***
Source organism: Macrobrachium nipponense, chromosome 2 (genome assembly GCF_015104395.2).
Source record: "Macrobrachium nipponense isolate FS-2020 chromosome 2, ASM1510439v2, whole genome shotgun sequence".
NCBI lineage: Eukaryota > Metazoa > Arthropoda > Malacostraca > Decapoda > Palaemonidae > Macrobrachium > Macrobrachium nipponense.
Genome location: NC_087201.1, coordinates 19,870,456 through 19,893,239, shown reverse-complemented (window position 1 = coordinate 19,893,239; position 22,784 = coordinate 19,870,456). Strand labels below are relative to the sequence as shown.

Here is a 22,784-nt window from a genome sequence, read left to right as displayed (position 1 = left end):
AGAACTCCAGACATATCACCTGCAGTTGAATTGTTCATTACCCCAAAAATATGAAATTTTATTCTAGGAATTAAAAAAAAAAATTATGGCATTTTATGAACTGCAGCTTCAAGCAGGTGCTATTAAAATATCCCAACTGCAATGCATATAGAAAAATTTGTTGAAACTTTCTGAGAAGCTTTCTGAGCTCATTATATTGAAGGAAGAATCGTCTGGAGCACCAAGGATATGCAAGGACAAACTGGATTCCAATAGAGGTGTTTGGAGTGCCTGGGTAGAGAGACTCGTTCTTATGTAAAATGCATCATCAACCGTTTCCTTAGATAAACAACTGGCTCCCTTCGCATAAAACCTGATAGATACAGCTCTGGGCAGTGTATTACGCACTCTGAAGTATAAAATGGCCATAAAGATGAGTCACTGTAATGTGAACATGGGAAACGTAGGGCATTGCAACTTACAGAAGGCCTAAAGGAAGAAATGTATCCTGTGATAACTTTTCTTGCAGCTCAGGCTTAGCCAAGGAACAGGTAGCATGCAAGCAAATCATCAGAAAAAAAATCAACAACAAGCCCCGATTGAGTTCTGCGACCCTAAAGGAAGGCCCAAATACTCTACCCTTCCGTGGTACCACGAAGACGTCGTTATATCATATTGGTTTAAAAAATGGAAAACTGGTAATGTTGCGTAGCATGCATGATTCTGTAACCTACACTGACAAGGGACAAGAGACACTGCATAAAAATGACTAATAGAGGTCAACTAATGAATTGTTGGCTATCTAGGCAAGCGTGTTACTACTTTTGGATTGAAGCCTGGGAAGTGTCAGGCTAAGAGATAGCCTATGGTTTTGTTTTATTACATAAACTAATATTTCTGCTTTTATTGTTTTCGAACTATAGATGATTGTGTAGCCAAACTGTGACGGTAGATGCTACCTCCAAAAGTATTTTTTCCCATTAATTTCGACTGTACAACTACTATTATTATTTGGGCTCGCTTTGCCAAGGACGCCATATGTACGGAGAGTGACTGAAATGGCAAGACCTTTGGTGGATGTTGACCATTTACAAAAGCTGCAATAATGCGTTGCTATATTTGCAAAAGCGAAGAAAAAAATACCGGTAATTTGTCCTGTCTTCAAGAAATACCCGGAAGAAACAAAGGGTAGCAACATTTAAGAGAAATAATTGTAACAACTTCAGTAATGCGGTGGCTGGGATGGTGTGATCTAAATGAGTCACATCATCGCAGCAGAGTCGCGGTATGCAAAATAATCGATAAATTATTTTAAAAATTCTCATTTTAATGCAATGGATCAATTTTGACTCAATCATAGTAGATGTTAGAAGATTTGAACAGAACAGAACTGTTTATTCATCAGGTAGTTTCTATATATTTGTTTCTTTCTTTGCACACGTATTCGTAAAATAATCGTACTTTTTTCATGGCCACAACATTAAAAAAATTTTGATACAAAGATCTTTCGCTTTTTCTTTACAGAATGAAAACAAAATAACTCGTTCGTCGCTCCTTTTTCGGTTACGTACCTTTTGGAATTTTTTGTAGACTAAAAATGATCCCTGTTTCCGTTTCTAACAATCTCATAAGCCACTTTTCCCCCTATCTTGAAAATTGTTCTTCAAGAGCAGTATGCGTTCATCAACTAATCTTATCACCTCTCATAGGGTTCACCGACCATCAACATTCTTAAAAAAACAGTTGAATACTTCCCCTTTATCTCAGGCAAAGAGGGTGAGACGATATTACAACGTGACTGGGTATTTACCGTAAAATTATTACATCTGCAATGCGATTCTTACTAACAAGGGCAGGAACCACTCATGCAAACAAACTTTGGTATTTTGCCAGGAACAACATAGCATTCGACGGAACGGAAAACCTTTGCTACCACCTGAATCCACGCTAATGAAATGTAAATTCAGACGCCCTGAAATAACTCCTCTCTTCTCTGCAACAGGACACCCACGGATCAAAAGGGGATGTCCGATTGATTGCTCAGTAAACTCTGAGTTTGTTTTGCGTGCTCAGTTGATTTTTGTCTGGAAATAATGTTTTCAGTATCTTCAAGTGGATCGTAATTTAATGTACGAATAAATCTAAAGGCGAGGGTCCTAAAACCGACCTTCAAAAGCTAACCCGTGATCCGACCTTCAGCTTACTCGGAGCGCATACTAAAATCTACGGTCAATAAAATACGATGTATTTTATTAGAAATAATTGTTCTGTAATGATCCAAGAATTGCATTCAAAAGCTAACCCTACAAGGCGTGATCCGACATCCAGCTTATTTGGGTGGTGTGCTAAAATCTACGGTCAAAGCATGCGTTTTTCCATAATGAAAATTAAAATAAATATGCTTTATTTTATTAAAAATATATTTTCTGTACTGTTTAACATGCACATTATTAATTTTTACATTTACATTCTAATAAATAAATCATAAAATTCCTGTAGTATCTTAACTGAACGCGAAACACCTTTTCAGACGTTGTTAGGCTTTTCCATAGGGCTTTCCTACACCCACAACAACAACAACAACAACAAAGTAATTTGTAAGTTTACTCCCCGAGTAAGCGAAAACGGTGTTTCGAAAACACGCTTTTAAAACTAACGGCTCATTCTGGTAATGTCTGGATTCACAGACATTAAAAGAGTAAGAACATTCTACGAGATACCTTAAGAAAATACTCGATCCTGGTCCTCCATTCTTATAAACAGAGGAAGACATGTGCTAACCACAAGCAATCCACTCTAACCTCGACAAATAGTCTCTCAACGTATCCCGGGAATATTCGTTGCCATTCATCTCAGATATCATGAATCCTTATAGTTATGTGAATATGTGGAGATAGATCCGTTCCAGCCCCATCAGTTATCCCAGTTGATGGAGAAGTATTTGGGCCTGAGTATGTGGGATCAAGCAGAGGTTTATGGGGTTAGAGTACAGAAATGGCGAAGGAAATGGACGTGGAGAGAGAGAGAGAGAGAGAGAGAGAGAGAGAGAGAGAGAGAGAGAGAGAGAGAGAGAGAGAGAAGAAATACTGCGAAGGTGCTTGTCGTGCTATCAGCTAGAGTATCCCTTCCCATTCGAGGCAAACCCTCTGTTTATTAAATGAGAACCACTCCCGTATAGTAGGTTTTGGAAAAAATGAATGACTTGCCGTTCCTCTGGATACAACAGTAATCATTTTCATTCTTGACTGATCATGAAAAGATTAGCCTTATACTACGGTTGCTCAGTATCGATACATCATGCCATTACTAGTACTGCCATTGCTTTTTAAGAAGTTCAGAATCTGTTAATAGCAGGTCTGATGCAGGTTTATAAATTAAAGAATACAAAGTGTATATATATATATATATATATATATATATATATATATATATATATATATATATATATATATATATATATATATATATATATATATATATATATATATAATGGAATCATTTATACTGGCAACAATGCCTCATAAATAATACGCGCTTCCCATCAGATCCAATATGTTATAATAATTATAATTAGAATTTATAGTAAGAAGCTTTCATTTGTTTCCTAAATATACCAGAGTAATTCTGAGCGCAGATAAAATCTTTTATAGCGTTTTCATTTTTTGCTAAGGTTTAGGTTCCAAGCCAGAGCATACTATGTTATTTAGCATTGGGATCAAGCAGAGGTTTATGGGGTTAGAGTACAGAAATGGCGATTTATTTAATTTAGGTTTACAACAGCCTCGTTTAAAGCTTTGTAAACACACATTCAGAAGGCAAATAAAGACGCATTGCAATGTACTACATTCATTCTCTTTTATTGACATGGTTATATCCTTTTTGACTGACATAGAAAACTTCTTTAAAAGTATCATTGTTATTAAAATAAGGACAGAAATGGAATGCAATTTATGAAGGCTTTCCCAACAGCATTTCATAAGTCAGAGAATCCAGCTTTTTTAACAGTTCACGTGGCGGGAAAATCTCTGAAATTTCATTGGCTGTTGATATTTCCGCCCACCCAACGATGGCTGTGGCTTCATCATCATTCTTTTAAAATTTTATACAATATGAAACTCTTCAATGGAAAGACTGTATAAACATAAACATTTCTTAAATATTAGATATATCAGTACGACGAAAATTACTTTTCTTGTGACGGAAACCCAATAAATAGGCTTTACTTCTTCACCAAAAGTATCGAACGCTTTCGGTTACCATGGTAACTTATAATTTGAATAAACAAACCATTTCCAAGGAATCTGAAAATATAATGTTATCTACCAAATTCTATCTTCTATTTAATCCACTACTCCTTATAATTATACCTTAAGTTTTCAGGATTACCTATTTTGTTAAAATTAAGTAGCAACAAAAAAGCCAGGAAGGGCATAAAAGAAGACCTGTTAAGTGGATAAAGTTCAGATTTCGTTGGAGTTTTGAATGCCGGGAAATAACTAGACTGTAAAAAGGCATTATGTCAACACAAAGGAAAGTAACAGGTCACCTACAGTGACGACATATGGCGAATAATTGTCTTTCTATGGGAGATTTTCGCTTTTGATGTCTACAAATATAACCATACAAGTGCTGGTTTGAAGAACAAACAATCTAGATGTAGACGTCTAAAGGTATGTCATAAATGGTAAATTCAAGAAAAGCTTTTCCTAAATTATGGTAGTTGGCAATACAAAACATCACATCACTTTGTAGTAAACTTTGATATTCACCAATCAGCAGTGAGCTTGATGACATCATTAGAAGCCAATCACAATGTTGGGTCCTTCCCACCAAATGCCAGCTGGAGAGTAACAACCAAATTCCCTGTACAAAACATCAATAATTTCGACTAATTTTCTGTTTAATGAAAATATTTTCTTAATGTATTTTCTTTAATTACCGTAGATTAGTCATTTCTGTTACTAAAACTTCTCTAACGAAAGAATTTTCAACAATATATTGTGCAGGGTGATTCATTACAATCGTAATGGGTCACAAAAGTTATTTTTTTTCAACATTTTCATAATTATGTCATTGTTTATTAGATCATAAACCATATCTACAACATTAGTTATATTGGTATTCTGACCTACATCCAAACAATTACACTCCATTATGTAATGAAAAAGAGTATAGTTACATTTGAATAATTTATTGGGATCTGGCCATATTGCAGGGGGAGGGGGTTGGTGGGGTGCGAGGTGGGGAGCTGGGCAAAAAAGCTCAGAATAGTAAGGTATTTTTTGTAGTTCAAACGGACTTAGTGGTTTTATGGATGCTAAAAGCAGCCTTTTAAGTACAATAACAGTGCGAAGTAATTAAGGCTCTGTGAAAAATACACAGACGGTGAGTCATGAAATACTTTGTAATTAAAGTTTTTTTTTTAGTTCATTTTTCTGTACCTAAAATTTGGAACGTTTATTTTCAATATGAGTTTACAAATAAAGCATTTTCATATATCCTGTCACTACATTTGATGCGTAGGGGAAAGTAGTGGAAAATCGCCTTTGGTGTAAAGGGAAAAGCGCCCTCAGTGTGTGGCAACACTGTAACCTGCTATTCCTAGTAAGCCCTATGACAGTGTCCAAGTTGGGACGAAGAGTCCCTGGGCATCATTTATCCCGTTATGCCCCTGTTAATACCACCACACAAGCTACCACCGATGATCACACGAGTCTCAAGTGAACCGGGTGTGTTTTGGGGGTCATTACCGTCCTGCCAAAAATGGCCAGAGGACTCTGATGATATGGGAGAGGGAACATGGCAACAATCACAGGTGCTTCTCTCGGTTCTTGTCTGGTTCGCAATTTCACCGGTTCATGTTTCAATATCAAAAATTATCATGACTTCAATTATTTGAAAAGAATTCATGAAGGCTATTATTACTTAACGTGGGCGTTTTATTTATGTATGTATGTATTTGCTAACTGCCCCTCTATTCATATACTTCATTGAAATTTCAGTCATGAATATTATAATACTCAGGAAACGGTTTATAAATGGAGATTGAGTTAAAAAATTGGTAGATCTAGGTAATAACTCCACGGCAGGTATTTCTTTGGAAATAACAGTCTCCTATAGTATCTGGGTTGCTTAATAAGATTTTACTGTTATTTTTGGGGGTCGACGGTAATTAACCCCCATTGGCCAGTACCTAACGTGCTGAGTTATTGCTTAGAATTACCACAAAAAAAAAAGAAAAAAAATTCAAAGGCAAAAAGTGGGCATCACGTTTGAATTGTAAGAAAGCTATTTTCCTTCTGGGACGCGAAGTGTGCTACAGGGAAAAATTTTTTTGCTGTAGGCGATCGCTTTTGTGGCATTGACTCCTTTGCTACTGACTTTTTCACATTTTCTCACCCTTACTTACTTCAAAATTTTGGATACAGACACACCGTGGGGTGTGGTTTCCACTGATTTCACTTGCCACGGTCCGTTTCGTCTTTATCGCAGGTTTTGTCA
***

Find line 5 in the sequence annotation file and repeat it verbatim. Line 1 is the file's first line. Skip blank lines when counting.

Here is a 22,784-nt window from a genome sequence, read left to right as displayed (position 1 = left end):